This week has also seen two inquests taking place in these islands. The first is the inquest into the Ballymurphy Massacre of August 1971 when members of the Parachute Regiment killed 10 civilians in Belfast. It seems at last the truth may be getting out as it did in the end about the events of Bloody Sunday. Nothing can assuage the anguish of those who lost loved ones but perhaps some truth and recognition of the huge injustice which took place might help them find closure. The other inquest taking place this week is that into the murder of 21 innocent people in the Birmingham Pub bombings of November 1974. There too families have never heard the full truth about what happened that night and justice is a distant hope. Ballymurphy and Birmingham both saw the innocent suffer and nothing is worth the misery inflicted on the families of those involved in these events.

Those of you old enough to remember the troubles will have those events and many, many more etched into your memory. My childhood and adolescence was marked by watching events unfold from afar and wondering how the ordinary folk living in the north of Ireland could live with such stress and such chaos going on around them.

I mention these inquests because again there is a fuss about some Celtic supporters singing Irish rebel songs at matches and they offer a stark backdrop to this. Each person must make his own mind up about what is appropriate at a football match in Scotland in 2019. Some are of the opinion that anything goes in a free society while others find it at best distasteful and at worse cringe-worthy and embarrassing. I know folk online who avoid this subject like the plague despite having strong opinions on it. They feel it’s not worth the hassle of bringing it up as they can be labelled a ‘soup taker’ or an ‘uncle Tom’ and generally find themselves subjected to abuse they can live without.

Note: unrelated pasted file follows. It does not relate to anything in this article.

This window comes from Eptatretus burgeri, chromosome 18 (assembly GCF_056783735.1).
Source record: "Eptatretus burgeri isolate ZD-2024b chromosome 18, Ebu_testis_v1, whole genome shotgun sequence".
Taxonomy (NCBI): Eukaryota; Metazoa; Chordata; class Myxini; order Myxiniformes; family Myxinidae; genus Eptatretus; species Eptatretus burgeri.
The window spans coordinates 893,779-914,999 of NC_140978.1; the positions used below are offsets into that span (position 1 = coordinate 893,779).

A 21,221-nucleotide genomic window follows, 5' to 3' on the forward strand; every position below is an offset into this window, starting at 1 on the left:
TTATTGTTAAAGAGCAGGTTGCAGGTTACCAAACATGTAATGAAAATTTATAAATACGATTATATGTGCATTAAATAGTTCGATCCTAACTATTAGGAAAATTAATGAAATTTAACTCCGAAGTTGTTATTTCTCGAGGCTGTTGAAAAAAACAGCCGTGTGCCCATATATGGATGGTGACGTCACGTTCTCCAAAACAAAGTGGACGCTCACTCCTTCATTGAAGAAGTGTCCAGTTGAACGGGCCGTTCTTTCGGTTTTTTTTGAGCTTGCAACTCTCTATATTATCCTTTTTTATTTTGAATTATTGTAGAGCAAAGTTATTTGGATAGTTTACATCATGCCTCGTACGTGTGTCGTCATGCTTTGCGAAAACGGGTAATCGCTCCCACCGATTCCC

The football authorities and the Scottish Government are being pressured to act on what takes place in Scottish football grounds. The long standing issue of sectarian singing at Rangers matches appears to getting more flagrant and while many would correctly argue that rebel songs are not in themselves sectarian, the perception that they are is widespread as is the incredulity that football supporters in Scotland should be singing such songs in 2019. The arguments for singing such songs are usually about ‘expressing cultural identity’ and it’s countered by many who say express all you want, just not in a football stadium.  

Journalist, Tom English, himself an Irishman was challenged to spell out which songs are sectarian and replied, ’Roll of honour, sung endlessly by those clueless morons in the Green Brigade, celebrating men who targeted and killed Protestant civilians, including two babies.’ These are harsh words but that is the perception many have about singing IRA songs at Celtic matches. Journalists who criticised the behaviour of football fans and call for strict liability are accused of selective hearing and subjected to a tirade of ‘whataboutery’ which circles around meaninglessly instead of people actually stopping to think and engage with the issue. Of course supporters of several clubs have an issue to sort out regarding their songbook but the two Glasgow clubs dwarf the opposition in Scotland in terms of support and the issue is magnified with them.